The other major substance found in e-cigarettes is propylene glycol. Propylene glycol is a synthetic liquid substance that absorbs water and is a generally recognized as safe food additive. It is added to food, cosmetics, and pharmaceutical products to maintain moisture. Propylene glycol is also used as a base for deicing solutions and to create artifical smoke or fog used in music concerts or theatrical productions. According to the Agency for Toxic Substances & Disease Registry (ATSDR), it can cause poisoning in rare circumstances when large doses are absorbed, resulting in metabolic acidosis or coma. Case Studies in Environmental Medicine (CSEM): Ethylene Glycol and Propylene Glycol Toxicity: What is Propylene Glycol?, ATSDR (Oct. 3, 2007), available at www.atsdr.cdc.gov.
Regarding the content of e-cigarettes, the American Cancer Society (ACS) notes that “[t]here may also be questions about how safe it is to inhale some of the flavorings and other substances in the nicotine mists into the lungs. Even substances that are safe to eat can harm delicate tissues inside the lungs.” Guide to Quitting Smoking, ACS (Jan. 12, 2009), available at www.cancer.org.
One of the only studies conducted to date on the safety of e-cigarettes has been by Murray Laugesen, a researcher on smoking policy and cigarettes and former principal medical officer of New Zealand’s Ministry of Health and Public Health Commission. Laugesen’s health consulting company contracted with seven laboratories to conduct independent tests on the nicotine cartridges of the Ruyan brand of e-cigarettes, which Laugesen then analyzed. The study—sponsored by Ruyan, the company that invented e-cigarettes—has a disclaimer stating that the findings are those of the author, who holds no stock in Ruyan and derives no financial benefit from the company. Murray Laugesen, Safety Report on the Ruyan® E-Cigarette Cartridge and Inhaled Aerosol, Health N.Z. Ltd. (Oct. 21, 2008), available at www.healthnz.co.nz.
The study analyzed the composition of the “smoke” emitted from the e-cigarettes and the cartridge liquid, as well as the presence of volatile compounds in the headspace above the cartridge liquid, among other measurements. The data showed that each puff contained one-third to one-half the nicotine found in a puff of a tobacco-containing cigarette, and the inhalation toxicity of propylene glycol is “not an issue.” It also found that carcinogenic heavy metals such as chromium, arsenic, and nickel, which have been found in cigarette tobacco, are not present in the cartridge liquid.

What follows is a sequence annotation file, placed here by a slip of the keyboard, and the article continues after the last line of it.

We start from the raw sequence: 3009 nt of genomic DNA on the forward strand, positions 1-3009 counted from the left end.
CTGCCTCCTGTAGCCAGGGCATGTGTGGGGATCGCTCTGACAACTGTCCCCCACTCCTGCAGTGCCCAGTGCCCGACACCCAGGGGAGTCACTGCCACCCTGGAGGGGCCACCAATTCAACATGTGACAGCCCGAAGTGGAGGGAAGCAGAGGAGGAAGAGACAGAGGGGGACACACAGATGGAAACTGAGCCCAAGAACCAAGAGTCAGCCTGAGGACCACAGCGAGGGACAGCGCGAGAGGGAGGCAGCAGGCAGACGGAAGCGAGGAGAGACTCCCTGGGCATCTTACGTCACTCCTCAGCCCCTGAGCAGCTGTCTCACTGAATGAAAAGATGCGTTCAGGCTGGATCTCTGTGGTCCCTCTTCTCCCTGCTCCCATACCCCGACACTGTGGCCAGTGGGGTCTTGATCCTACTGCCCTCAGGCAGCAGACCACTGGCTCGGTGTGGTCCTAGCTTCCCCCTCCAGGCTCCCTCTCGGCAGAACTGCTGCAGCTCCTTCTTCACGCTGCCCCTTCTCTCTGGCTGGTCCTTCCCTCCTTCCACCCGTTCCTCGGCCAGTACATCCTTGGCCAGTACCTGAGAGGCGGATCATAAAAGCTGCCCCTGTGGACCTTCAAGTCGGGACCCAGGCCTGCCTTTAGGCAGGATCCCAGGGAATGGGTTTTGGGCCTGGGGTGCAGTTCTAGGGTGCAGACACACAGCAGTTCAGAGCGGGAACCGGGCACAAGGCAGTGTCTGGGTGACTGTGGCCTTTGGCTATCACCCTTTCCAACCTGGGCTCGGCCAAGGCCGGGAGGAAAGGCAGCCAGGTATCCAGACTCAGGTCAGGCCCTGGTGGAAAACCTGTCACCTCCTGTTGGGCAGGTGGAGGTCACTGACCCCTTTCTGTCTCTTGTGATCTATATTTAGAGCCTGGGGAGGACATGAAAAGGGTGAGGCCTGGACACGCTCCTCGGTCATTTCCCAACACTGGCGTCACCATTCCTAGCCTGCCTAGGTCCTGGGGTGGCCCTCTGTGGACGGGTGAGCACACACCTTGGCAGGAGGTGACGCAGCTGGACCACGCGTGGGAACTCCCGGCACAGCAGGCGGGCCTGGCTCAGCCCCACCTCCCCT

Analysis of the headspace of the e-cigarette cartridge found low levels—1.2 parts per million (ppm)—of the gas benzene. Benzene is a highly flammable chemical used to make other chemicals. Breathing very high levels of it can result in death, and long-term, lower-level exposure affects human blood, leading to anemia and in severe cases, cancer. The U.S. Occupational Safety and Health Administration has set limits of 1 ppm for workplace air for a standard workweek. ToxFAQs™ for Benzene CAS: 71-43-2, ATSDR (Aug. 2007), available at www.atsdr.cdc.gov. After the benzene finding, Ruyan allegedly conducted independent tests that determined that the source of the contaminant was the nicotine flavoring, and the company then changed the formula, resulting in no detectable level of benzene.
The study ultimately found that the Ruyan brand of e-cigarette is a safe alternative to cigarettes and “appears to be safe in absolute terms on all measurements” applied.
Apart from Laugesen’s study, there have been no clinical studies performed on e-cigarettes, and no other company has provided information about the safety of its e-cigarettes, which has prompted much concern. Senator Frank Lautenberg sent a letter to the FDA in March, urging the agency to take “immediate enforcement action” to remove e-cigarettes from the market. Ltr. from Sen. Frank R. Lautenberg to Hon. Frank M. Torti, Acting Commr., FDA (Mar. 23, 2009), available at http://lautenberg.senate.gov. The American Lung Association (ALA) has also called for FDA action, noting that e-cigarettes are being marketed to young people and that health claims made about the products without scientific evidence “are in blatant violation of FDA rules.” Press Release, American Lung Association Joins Public Health Advocates to Urge FDA to Pull E-Cigarettes from Marketplace, ALA (Mar. 24, 2009), available at www.lungusa.org.